We know Dante’s Divine Comedy—especially its famous first third, Inferno—as an extended theological treatise, epic love poem, and vicious satire of church hypocrisy and the Florentine political faction that exiled Dante from the city of his birth in 1302. Most of us don’t know it the way its first readers did (and as Dante scholars do): a compendium in which “a number of medieval literary genres are digested and combined,” as Robert M. Durling writes in his translation of the Inferno.
These literary genres include vernacular traditions of romance poetry from Provence, popular long before Dante turned his Tuscan dialect into a literary language to rival Latin. They include “the dream-vision (exemplified by the Old French Romance of the Rose)”; “accounts of journeys to the Otherworld (such as the Visio Pauli, Saint Patrick’s Purgatory, the Navigatio Sancti Brendani)”; and Scholastic philosophical allegory, among other well-known forms of writing at the time.
By the time the Divine Comedy captured imaginations in the period of incunabula, or the infancy of the printed book, many of these associations and influences had receded. And by the time of the Counter-Reformation, the poem most impressed readers and illustrators of the text as a divine plan for a torture chamber and an encyclopedia of the tortures therein. Whatever other associations we have with Dante’s poem, we all know the nine circles of hell and have an ominous sense of what goes on there.
No doubt we also have in our mind’s eye some of the hundreds of illustrations made of the text’s gruesome depictions of hell, from Sandro Botticelli to Robert Rauschenberg. Illustrated editions of Dante’s poem began appearing in 1472, and the first fully illustrated edition in 1491. By the late 16th century, the poem had become a literary classic (the word Divine joined Comedy in the title in 1555). By this time, the tradition of depicting a literal, rather than a literary, hell was firmly established.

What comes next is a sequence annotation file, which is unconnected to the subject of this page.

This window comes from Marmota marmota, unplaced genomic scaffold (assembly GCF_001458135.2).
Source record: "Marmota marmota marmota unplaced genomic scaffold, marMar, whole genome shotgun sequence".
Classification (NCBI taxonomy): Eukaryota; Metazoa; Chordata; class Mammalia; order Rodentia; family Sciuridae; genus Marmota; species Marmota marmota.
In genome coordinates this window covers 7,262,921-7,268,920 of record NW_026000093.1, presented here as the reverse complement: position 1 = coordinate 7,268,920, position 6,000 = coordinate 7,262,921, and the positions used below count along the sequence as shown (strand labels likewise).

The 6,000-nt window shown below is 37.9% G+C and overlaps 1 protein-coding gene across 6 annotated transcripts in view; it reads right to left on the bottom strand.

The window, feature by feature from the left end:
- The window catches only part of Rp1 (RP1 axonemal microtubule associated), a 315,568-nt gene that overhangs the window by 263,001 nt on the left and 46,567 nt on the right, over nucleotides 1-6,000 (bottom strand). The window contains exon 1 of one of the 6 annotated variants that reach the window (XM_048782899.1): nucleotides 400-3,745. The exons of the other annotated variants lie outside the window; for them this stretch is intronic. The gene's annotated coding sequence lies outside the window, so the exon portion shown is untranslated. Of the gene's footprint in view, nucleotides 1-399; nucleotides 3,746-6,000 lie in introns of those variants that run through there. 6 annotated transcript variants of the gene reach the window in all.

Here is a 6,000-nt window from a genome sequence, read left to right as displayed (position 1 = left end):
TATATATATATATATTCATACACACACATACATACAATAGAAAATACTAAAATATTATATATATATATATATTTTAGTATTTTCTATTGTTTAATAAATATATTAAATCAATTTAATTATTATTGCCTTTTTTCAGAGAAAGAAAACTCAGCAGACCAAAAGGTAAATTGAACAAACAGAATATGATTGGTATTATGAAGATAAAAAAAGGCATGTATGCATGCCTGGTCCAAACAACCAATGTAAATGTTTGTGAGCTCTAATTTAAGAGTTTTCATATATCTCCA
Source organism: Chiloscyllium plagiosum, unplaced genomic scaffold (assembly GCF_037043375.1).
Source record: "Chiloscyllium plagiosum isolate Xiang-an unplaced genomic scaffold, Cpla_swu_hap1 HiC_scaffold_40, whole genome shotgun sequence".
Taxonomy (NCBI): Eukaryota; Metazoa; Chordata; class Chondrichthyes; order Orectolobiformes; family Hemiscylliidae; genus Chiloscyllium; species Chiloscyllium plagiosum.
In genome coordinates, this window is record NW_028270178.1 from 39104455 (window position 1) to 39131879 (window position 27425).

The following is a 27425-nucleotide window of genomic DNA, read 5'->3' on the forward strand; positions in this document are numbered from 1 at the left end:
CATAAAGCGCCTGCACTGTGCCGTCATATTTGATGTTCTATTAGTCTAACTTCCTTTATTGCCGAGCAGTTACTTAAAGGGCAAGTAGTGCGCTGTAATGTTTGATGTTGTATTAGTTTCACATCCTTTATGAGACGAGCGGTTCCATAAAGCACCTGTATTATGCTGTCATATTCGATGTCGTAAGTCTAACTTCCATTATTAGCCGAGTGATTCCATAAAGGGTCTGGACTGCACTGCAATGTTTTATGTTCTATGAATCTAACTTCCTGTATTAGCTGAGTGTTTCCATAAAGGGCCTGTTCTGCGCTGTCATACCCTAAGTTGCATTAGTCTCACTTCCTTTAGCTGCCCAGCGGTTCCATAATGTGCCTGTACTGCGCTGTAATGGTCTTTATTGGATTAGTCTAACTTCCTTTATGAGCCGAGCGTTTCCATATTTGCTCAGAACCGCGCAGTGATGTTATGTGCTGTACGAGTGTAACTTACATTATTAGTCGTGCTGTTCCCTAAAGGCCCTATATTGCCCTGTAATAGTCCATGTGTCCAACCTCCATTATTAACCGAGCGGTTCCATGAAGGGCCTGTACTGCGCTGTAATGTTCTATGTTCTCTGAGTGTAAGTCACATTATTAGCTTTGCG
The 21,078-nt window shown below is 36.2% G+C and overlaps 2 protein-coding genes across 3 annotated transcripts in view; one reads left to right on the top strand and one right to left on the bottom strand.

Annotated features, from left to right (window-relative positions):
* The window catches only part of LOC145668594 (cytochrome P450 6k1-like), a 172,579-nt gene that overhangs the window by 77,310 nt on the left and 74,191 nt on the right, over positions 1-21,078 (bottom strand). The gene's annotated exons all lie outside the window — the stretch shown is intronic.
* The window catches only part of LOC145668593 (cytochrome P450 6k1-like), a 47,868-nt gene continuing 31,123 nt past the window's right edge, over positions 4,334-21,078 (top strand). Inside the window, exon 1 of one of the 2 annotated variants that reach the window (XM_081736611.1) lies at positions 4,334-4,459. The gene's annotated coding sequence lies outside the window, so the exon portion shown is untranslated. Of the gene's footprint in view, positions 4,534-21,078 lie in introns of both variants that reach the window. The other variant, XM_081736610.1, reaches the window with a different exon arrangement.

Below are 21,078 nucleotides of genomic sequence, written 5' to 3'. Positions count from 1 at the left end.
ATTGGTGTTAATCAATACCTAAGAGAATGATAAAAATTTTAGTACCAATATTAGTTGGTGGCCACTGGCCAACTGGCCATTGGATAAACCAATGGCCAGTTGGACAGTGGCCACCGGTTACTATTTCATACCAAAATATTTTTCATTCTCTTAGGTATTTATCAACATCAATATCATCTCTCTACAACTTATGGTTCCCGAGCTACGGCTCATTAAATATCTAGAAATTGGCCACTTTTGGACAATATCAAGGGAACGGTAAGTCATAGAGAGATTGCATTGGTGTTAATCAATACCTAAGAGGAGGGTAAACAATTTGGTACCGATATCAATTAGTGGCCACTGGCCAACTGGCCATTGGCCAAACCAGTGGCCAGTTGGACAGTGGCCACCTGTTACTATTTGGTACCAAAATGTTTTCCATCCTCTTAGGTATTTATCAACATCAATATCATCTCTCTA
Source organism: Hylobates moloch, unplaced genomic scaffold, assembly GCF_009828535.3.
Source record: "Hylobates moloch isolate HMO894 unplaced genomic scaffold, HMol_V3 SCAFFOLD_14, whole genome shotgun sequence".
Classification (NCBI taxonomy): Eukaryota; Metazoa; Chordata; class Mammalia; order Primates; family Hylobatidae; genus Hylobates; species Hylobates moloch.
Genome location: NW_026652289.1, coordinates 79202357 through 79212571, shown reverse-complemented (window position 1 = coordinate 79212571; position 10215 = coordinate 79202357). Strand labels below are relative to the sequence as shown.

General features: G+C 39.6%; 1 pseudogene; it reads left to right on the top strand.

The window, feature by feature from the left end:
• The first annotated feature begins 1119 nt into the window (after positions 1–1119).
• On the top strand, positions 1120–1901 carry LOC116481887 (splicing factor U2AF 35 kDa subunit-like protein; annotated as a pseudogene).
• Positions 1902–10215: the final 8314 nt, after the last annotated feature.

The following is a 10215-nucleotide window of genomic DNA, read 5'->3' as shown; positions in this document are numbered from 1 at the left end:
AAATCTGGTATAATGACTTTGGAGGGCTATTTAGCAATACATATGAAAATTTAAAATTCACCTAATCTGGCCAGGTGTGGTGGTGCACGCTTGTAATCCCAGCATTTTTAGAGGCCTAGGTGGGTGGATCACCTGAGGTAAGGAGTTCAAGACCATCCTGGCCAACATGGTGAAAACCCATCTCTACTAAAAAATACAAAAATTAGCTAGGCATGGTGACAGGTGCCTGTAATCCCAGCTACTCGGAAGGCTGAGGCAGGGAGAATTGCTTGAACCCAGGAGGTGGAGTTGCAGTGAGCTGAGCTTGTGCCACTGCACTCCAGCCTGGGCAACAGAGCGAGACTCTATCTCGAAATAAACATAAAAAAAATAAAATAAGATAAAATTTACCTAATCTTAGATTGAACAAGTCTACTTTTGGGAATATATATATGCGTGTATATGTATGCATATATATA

It was in this period that Frederico Zuccari made the beautiful illustrations you see here, completed, Angela Giuffrida writes at The Guardian, “during a stay in Spain between 1586 and 1588. Of the 88 illustrations, 28 are depictions of hell, 49 of purgatory and 11 of heaven. After Zuccari’s death in 1609, the drawings were held by the noble Orsini family, for whom the artist had worked, and later by the Medici family before becoming part of the Uffizi collection in 1738.”
The pencil-and-ink drawings have rarely been seen before because of their fragile condition. They were only exhibited publicly for the first time in 1865 for the 600th anniversary of Dante’s birth and of Italian unification. Now, they are on display, virtually, for free, as part of a “year-long calendar of events to mark the 700th anniversary of the poet’s death.” This is an extraordinary opportunity to see these illustrations, which have until now “only been seen by a few scholars and displayed to the public only twice, and only in part,” says Uffizi director Eike Schmidt.
Much of the promised “didactic-scientific comment” to accompany each drawing is marked as “upcoming” on the English version of the Uffizi site, but you can see high resolution scans of each drawing and zoom in to examine the many tortures of the damned and the grotesque demons who torment them. Learn much more at Khan Academy about how Dante’s literary epic in terza rima left “a lasting impression on the Western imagination for more than half a millennium,” solidifying and reshaping images of hell “into new guises that would become familiar to countless generations that followed.” If you like, you can also take a free course on Dante’s Divine Comedy from Yale University.
Why Should We Read Dante’s Divine Comedy? An Animated Video Makes the Case
A Digital Archive of the Earliest Illustrated Editions of Dante’s Divine Comedy (1487-1568)
Artists Illustrate Dante’s Divine Comedy Through the Ages: Doré, Blake, Botticelli, Mœbius & More
Josh Jones is a writer and musician based in Durham, NC. Follow him at @jdmagness
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